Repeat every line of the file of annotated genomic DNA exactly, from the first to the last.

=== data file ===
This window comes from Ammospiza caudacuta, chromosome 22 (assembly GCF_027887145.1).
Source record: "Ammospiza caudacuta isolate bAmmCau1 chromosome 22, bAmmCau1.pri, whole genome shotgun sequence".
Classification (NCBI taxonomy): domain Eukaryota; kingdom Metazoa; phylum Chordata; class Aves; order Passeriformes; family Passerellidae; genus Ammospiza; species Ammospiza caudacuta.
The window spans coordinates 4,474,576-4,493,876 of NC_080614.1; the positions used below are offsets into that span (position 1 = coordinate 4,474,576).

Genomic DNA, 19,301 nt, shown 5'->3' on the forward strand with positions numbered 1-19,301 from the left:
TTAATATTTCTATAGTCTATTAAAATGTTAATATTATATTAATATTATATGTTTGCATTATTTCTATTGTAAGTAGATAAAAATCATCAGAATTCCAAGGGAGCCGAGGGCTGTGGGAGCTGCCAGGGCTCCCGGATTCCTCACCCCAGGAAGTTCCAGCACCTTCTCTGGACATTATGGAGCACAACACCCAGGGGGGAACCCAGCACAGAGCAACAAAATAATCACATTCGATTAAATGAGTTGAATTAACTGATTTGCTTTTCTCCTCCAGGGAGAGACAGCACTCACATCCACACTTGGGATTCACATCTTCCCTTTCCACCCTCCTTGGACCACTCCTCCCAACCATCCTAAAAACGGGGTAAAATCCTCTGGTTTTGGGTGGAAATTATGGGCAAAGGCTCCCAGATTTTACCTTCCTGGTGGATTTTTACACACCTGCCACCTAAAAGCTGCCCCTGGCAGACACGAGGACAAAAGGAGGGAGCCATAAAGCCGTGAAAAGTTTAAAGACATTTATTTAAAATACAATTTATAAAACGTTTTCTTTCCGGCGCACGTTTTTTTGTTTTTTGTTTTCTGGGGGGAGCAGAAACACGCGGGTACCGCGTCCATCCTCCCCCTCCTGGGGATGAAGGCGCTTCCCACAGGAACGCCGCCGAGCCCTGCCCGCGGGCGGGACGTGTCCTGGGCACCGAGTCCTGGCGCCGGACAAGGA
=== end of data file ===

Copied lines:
This window comes from Ammospiza caudacuta, chromosome 22 (assembly GCF_027887145.1).
Source record: "Ammospiza caudacuta isolate bAmmCau1 chromosome 22, bAmmCau1.pri, whole genome shotgun sequence".
Classification (NCBI taxonomy): domain Eukaryota; kingdom Metazoa; phylum Chordata; class Aves; order Passeriformes; family Passerellidae; genus Ammospiza; species Ammospiza caudacuta.
The window spans coordinates 4,474,576-4,493,876 of NC_080614.1; the positions used below are offsets into that span (position 1 = coordinate 4,474,576).

Genomic DNA, 19,301 nt, shown 5'->3' on the forward strand with positions numbered 1-19,301 from the left:
TTAATATTTCTATAGTCTATTAAAATGTTAATATTATATTAATATTATATGTTTGCATTATTTCTATTGTAAGTAGATAAAAATCATCAGAATTCCAAGGGAGCCGAGGGCTGTGGGAGCTGCCAGGGCTCCCGGATTCCTCACCCCAGGAAGTTCCAGCACCTTCTCTGGACATTATGGAGCACAACACCCAGGGGGGAACCCAGCACAGAGCAACAAAATAATCACATTCGATTAAATGAGTTGAATTAACTGATTTGCTTTTCTCCTCCAGGGAGAGACAGCACTCACATCCACACTTGGGATTCACATCTTCCCTTTCCACCCTCCTTGGACCACTCCTCCCAACCATCCTAAAAACGGGGTAAAATCCTCTGGTTTTGGGTGGAAATTATGGGCAAAGGCTCCCAGATTTTACCTTCCTGGTGGATTTTTACACACCTGCCACCTAAAAGCTGCCCCTGGCAGACACGAGGACAAAAGGAGGGAGCCATAAAGCCGTGAAAAGTTTAAAGACATTTATTTAAAATACAATTTATAAAACGTTTTCTTTCCGGCGCACGTTTTTTTGTTTTTTGTTTTCTGGGGGGAGCAGAAACACGCGGGTACCGCGTCCATCCTCCCCCTCCTGGGGATGAAGGCGCTTCCCACAGGAACGCCGCCGAGCCCTGCCCGCGGGCGGGACGTGTCCTGGGCACCGAGTCCTGGCGCCGGACAAGGA